Celebrating 65 Years of Sorbent
12 Feb 2018
SORBENT CELEBRATES 65 YEARS OF MANUFACTURING
Sorbent toilet tissue, an Australian-made icon, has marked its 65th year of manufacturing and employees at its Box Hill, Victoria plant think its cause for celebration.
Proudly Australian made
Launched in 1952, Sorbent was the first crepe toilet paper sold in rolls of 1-ply white tissue. Rolls were sent to retailers pre-wrapped in paper, an innovation that allowed the product to display the Sorbent brand name and message.
Its name was inspired by the most important product feature: absorbency. Before 1952, people made do with a non-absorbent, coarse paper that was sold from under the counter.
A household staple in Australia ever since, Sorbent has proven to be equally important for Australian workers.
While manufacturing jobs of late have headed offshore at a steady clip, personal hygiene company Asaleo Care’s Sorbent plant continues to operate, which is good news for the facility’s more than 300 workers.
“The people of Box Hill have worked hard to keep manufacturing here in Australia,” said David Brown, Executive General Manager of Strategy, Planning and Finance. “It means continually working to increase production efficiencies with improved automation, and investment in state-of-the-art machinery.”
The Company completed a three-year $65 million upgrade to the Box Hill Tissue site in 2015 to reconfigure the manufacturing footprint. Annually, the Box Hill site produces more than $200 million worth of product.
‘Tissue making is a passion: it gets in your blood’
Ross Stride, a production manager for Box Hill’s mill and paper machines puts it best: “For our employees, tissue-making is a passion. It gets in your blood. New technology brings learning challenges and business growth opportunities. We adapt to remain competitive. We have to.”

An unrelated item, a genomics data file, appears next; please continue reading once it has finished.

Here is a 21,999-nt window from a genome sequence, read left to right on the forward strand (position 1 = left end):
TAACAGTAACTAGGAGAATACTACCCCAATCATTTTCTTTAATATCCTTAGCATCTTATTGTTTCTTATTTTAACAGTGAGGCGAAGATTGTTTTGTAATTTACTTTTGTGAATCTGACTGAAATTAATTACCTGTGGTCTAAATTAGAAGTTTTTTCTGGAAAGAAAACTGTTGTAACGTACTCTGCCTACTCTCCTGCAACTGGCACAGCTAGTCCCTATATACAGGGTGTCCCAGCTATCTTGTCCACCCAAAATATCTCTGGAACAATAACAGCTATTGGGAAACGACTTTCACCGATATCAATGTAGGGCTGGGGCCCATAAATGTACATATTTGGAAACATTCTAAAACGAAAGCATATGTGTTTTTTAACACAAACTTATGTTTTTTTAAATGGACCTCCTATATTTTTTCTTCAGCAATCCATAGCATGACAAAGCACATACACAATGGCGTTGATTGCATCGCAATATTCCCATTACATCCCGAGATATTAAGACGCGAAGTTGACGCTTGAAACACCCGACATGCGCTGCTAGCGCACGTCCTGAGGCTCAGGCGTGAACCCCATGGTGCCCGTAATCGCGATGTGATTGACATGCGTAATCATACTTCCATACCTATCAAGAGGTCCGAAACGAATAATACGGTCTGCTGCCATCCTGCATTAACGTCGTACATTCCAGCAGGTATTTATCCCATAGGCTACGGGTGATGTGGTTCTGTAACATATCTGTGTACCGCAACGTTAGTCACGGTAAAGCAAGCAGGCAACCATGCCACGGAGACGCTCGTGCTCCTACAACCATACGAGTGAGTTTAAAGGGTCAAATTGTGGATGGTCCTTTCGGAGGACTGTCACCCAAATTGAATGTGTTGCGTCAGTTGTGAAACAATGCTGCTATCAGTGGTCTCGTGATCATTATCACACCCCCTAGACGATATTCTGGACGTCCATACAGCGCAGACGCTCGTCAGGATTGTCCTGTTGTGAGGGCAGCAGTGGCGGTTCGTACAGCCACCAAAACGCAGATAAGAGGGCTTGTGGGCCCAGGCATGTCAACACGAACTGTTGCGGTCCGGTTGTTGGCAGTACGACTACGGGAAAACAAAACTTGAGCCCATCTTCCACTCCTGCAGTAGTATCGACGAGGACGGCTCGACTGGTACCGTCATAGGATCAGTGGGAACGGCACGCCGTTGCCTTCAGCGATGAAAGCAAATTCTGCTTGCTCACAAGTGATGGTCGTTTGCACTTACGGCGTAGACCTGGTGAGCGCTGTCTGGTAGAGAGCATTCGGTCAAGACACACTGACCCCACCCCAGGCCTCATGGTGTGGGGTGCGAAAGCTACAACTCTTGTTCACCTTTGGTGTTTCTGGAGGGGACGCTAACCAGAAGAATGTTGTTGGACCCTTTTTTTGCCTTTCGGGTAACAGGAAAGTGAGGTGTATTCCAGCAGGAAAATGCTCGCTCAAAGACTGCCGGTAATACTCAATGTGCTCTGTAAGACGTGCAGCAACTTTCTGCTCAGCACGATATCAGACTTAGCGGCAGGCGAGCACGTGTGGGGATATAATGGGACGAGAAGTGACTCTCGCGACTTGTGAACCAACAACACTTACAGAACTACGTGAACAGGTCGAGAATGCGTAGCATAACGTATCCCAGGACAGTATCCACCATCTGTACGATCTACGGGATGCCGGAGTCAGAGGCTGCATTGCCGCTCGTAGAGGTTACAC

After 32 years at the Box Hill factory, Mr Stride would know. He has witnessed the constant technological improvements and innovations that has made the Box Hill facility the cornerstone of Sorbent’s success.
“People have a real pride in what they do here,” said Paul Honey, Executive General Manager of Production and Supply.
“Experienced workers like Ross Stride are the other essential component to Sorbent’s success. Average tenure is 20-years’ service,” he said. “Some here have more than 40 years behind them. We have seen families and generations of families working alongside each other.”
Mr Stride is full of anecdotes that paint a rich picture of an intimate factory-floor culture and talks about the increasing automation of the factory with impressive recall.
He remembers the Yankee drier introduced in the 80s that could achieve an unprecedented 90 per cent dryness in toilet tissue. In 1989, a new paper machine PM4 and converting line CW114 worth $180 million were installed. By the late 1990s, Box Hill laid claim to using the largest robots in the southern hemisphere.
Sue Hay, a Box Hill veteran of more than 35 years, said one of the most important changes she experienced was the acceptance of women working on heavy machinery.
“Previously, only men could work on the machines,” she recalls. “Now everyone can get dirty.”
She approaches her work with dedication and pride. “You come to love your machine. You clean it, you respect it, you want it to perform – like your first car."
It’s an attitude that binds the employees together at Box Hill. “The dedication, expertise, and long tenure of Sorbent’s employees is just as important as the new technologies changing the nature of the industry,” said Paul Honey, Executive General Manager Manufacturing and Supply.
“It’s the reason Sorbent is still manufacturing here in Australia after 65 years.”